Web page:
In terms of my 'alpaca to-do' list, I have the pencil drawings done, most of the small sketches, some of the medium sketches, and the ink drawings done. I still have the soft pastel pieces left to do. And there's the problem. The farm requested:
- (1) 8x10 soft pastel
- (2) 11x14 soft pastel
While I can do a nice pastel of an alpaca as an 8x10, it's tricky. Soft pastels are like chunks of chalk and fine details on a small scale are extremely difficult. Not impossible, but extremely difficult. If I do a scene, for example an alpaca in a field, the size of the head will be about an inch high. The alternative is to do a fine, detailed pastel of just the head. But then I'm stuck wondering, "Who will want an alpaca head?"
That's problem no. 1. Problem no. 2 is I have some wonderful pictures of alpacas that would look fantastic as 16x20 pieces -- large pieces that are nearer life-sized. These pictures could be done on an 11x14 paper, but they just wouldn't have the same impact. I would just go ahead and do them larger, but the farm said they didn't want more large pieces (such as 16x20), so I'm stuck.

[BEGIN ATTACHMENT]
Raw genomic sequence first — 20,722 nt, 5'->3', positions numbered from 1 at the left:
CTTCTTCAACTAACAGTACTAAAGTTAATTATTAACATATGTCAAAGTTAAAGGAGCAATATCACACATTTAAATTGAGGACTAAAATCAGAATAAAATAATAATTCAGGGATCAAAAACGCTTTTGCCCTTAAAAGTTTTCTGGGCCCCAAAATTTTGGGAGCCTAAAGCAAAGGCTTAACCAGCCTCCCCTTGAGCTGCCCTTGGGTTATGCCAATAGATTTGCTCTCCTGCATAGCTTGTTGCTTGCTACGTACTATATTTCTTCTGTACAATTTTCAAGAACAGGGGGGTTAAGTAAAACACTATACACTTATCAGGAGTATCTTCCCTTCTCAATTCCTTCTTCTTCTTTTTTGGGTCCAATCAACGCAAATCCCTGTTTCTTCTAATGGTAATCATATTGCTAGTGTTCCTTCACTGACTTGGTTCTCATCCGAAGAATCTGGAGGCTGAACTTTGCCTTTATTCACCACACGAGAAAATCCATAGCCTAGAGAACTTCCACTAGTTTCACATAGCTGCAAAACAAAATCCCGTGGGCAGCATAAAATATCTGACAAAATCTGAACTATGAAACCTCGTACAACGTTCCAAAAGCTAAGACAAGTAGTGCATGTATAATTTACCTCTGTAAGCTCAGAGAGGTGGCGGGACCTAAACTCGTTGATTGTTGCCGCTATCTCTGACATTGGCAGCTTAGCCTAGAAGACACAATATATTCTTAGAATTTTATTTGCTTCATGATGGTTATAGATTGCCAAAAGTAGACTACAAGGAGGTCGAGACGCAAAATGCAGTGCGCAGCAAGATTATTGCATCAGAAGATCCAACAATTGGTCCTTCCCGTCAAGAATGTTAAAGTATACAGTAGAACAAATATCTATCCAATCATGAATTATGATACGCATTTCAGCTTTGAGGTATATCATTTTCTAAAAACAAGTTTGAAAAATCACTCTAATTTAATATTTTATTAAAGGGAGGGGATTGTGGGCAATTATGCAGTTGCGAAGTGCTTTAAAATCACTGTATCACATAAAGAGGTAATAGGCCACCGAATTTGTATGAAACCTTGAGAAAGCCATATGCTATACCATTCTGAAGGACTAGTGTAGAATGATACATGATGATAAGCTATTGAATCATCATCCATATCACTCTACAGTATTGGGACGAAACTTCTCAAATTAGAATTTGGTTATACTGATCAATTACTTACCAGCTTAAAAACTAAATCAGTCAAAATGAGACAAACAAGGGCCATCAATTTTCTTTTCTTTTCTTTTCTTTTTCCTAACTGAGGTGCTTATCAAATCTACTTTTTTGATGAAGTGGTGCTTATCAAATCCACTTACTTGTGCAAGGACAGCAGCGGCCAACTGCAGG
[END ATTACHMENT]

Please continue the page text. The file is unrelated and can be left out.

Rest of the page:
The only solution to these problems is to call them and explain the situation. Hopefully, they will understand and let me do what I think is best. In the past, I have run into this problem with other clients -- they want a certain size and I feel it would look better at a different size. Some clients absolutely insist on their size -- they don't want to spend a the extra money to get a larger size, even if I offer them a huge discount. Other clients will listen to my ideas and go along with them, and when they receive the piece they are thrilled with the large sizes. (And yes, on one occassion, I had someone want me to do something too large, and I had to talk them into a smaller piece.)
Well, I had better go make the call, so I don't waste a whole day waiting to know what sizes I'm doing. My deadline is approaching rapidly!